The standardized testing season has come around for my elementary aged kiddos. We had a pretty nice dinner table conversation a few days ago about the lengths educators go to with our dear children to help them perform well on their tests. I was frankly disgusted by what they divulged, but grateful to know all the same.
I took to Google and found that to my dismay, this is going on all over the country. Are we going to wake up? I hope so. Here is some reading on the subject:
- Huffingtong Post Article
- A Blog Post from an Educator
- Pinterest Page Dedicated to Prep Ideas for Educators (there are a lot of these)
- Professional Test Rally Business (A whole industry is growing out of test preparation)
Over a month before the standardized tests, I brought home a laminated magnet (I'm talkin' the thick, expensive laminate) from parent-teacher conference. The magnet was to serve as a reminder to parents of the dates of the test and how we can help our kids prepare: Help them get a good night's rest, make sure they have a good breakfast in the morning, encourage your child to do their best, talk to them about the test after they take it. I was also encouraged to write a note of encouragement to my child that they could read before took the test. (My son did not want me to do it.)
My children described the assembly/pep rally they recently had at their school with a mocking tone. They had to sit and watch their teachers/administrators dance onstage to music, wearing their matching "Rock the Test" t-shirts. My children told me it was embarrassing to watch. Then there was the chanting: "Rock the Test." My son told me he'd rather be at the library than participating in that assembly. I don't blame him.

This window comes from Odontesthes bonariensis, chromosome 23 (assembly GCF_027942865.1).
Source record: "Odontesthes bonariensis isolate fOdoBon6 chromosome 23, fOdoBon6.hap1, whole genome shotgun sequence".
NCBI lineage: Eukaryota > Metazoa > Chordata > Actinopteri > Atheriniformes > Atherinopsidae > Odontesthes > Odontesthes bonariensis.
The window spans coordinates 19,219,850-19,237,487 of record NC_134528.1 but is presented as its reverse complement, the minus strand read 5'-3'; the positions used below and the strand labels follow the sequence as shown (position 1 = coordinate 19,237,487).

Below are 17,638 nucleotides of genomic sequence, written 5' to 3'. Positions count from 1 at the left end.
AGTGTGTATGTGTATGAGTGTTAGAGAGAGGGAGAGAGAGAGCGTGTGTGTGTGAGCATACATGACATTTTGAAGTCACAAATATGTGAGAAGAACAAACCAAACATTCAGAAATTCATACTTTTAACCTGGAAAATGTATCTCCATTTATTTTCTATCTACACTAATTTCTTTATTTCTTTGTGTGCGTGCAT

My daughter told me about how her teacher last year gave them mints before the test to help quell their hunger/thirst during the test and perhaps boost brain power (Google it). So, my first thought is, they are hopping up my kids before the test with performance enhancing substances??? :) I tend to over-react. But really.
The day before the tests, my son tells me that in his class they take formatives. My son had to explain what they were. I had no idea. Formative are practice tests. Okay, I remember taking practice tests in school too. But not how they do now. The routine is, they take the practice test. It is scored, and then the teacher announces to the class what the class average is. The teachers encourages the class to try harder if the score is not up to snuff. If the average is below 80%, they take it again. The teacher tells the kids if the class gets above a certain class average, he'll let them shave his head.
I could tell my son was upset about all this, but didn't really get just how upsetting it was until before bed. He was visibly upset. Here they want the kids to get a good night's rest before the test, but how could he with all the talk of test, test, test for over a month? Do educators understand that with this test prep push, they are actually transferring their stress onto some of the students? Obviously there are some children who will not be adversely affected by the test prep frenzy. Yet, there are some who will be.
Does the test prep fanaticism actually do any good? Does it boost test scores? Who knows. I'd really like schools to take a serious look at it. As a parent, I am upset at the continued culture of teaching to the test. Our system is broken. Our focus is skewed. I don't have the answers, but I can see the problems. And recognizing the problem can be the beginning of the solution.